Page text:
From Ius Valachicum to the vlach folkloric influences within central Europe

Main Article Content

Armand Guta


This article aims to show the ancient links between the cultural and professional migration of  the Vlach (Romanian) shepherds and their folkloric influence upon the Central Slavic ethnographic style and folkloric customs. The migration began more than 1.000 years ago and it was a phenomenon spread over East and North-East Europe and over Central Europe, far away over the River Don to the Caucasian area and through the Balkan Peninsula towards Asia Minor. Concerning the Central European medieval laws from the 17th century till the 18th century, the Vlach shepherds communities had their old oral Vlach jurisdiction and special rights periodically renewed by the Hungarian, German and Polish kings. They played an important military role as frontier guards or defenders of the nobility men. Although from the middle of the 18th century all the Vlach communities were under external domination, their cultural and folkloric heritage was identified to the Central European Slavs’ folklore. It was seen especially in the musical tradition. Many Czech, Polish and Slovak researchers have researched different old folkloric elements and published them in more than 200 abstracts or studies. The results proved that the Romanic elements were about 500 years old or more and influenced much of the Central Slavic folkloric genre. We cannot make an exception of the hundred ancient Romanian words inherited by today’s Slovak shepherds together when many thousands of Vlach ethnographic and folkloric influences lead us towards some interesting conclusions that for a long time the co-existence of the Czech, Slovak and Polish and Vlach population had generated a Slavic-Romanic cultural mix. This genre of the cultural symbioses and its elements are unique in the Central Slavic cultural area.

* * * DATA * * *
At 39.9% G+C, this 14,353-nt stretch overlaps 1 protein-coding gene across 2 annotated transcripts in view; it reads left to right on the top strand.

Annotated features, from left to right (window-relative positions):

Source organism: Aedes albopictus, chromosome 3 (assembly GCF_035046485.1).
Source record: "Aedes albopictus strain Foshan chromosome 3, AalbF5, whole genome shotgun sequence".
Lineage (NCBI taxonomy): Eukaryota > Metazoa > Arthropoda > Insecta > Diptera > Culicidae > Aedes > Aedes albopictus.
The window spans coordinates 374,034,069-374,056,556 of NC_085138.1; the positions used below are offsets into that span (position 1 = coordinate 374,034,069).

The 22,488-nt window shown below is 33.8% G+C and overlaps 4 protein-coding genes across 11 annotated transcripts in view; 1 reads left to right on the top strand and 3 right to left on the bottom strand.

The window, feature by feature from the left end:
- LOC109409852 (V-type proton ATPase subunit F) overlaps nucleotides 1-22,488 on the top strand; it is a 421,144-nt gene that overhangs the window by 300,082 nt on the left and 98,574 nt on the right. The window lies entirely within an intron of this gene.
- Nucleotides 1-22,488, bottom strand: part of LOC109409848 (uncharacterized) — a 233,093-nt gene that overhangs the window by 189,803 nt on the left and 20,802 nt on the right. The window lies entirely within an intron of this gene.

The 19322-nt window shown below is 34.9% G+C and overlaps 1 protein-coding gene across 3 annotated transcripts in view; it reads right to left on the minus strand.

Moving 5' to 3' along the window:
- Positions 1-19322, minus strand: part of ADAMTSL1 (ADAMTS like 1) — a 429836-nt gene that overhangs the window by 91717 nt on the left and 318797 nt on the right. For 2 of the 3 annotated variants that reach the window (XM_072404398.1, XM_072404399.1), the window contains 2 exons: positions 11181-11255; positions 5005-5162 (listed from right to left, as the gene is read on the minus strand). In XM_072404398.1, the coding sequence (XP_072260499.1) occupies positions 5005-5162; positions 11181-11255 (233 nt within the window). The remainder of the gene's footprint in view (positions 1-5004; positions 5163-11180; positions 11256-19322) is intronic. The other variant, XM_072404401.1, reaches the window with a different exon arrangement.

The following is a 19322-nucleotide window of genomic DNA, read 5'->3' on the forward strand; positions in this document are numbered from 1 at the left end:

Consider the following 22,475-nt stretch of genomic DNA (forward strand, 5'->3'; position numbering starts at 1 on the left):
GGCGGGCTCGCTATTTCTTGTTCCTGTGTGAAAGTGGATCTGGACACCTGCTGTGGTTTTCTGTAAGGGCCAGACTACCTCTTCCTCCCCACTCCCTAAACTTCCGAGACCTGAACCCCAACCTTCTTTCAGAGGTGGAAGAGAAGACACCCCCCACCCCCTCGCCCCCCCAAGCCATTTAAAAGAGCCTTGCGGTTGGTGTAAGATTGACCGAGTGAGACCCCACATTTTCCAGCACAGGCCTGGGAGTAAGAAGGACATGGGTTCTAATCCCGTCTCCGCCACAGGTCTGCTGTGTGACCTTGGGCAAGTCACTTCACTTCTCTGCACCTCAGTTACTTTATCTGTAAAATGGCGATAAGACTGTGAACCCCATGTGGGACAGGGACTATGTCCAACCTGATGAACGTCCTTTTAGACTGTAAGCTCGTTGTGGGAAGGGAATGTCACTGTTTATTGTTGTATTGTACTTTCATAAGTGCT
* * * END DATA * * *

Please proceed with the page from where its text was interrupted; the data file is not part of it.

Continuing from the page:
Download data is not yet available.

Article Details

How to Cite
Guta, A. (2015). From Ius Valachicum to the vlach folkloric influences within central Europe. Balcanica Posnaniensia. Acta Et Studia, 22(1), 71-81.